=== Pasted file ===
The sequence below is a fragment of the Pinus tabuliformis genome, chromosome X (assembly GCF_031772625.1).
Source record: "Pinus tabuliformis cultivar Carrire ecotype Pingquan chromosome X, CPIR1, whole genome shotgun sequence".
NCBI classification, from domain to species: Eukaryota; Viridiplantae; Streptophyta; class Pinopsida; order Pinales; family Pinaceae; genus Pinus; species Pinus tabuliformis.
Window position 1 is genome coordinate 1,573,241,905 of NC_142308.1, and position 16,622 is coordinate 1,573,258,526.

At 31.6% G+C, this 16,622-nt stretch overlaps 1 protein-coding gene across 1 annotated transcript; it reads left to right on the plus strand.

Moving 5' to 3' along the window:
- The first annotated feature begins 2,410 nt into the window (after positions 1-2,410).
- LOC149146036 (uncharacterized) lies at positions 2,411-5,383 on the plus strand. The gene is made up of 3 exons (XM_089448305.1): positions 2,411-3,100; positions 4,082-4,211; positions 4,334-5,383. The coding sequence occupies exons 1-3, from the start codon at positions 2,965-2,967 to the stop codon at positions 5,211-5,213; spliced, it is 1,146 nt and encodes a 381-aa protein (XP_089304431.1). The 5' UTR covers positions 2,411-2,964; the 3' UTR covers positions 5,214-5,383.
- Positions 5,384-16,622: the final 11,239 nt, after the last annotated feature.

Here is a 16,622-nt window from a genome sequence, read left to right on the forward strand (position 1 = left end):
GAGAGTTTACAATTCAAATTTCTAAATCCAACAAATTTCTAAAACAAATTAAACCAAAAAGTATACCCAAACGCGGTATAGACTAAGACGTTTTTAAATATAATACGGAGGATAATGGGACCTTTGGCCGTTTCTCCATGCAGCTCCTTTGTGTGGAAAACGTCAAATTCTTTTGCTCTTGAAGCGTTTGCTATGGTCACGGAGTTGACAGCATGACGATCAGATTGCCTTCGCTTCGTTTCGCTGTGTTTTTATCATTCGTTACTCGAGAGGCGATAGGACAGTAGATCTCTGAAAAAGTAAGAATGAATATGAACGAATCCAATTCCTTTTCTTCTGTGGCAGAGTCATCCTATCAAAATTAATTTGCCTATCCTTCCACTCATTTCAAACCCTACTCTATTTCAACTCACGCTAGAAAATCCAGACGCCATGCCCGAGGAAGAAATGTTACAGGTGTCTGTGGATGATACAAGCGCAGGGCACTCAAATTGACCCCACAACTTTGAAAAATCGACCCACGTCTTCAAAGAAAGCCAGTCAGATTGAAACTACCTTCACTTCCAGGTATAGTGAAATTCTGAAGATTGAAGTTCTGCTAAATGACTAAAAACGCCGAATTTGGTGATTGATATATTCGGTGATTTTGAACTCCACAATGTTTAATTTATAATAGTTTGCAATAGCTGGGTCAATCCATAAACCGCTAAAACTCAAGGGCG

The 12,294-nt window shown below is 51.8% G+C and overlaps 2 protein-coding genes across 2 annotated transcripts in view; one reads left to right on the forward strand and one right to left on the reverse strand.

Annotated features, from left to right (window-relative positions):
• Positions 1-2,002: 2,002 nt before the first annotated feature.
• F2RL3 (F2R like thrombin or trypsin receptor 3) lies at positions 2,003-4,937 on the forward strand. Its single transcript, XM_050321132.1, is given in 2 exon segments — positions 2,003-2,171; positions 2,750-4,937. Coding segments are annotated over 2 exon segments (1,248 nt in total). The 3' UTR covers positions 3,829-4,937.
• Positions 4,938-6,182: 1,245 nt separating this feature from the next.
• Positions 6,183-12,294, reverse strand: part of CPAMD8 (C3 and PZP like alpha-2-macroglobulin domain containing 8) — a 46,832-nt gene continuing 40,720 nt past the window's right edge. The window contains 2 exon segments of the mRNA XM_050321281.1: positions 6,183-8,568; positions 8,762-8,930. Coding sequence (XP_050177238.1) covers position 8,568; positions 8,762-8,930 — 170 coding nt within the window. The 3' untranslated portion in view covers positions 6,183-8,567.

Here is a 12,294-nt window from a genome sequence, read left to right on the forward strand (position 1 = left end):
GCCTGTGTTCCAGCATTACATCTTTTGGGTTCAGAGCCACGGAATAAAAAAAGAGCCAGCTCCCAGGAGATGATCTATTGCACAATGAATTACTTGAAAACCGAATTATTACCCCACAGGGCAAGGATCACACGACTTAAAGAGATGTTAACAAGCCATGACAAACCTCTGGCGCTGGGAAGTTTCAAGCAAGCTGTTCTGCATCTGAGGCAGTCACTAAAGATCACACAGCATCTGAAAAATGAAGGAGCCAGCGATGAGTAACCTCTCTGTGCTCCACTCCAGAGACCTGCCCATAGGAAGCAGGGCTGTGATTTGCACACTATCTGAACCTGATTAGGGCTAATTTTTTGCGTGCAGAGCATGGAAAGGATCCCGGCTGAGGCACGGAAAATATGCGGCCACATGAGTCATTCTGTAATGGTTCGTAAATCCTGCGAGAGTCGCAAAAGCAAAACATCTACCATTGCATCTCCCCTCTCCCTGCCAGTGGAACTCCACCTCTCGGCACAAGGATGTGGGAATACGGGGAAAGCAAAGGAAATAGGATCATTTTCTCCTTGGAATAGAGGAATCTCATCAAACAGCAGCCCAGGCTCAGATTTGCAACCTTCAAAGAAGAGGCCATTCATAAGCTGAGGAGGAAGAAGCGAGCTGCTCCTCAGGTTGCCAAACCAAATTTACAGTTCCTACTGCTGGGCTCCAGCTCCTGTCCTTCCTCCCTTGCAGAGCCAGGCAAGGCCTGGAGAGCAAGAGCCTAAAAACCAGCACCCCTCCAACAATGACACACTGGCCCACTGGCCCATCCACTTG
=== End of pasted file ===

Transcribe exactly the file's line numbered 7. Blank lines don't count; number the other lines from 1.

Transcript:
- The first annotated feature begins 2,410 nt into the window (after positions 1-2,410).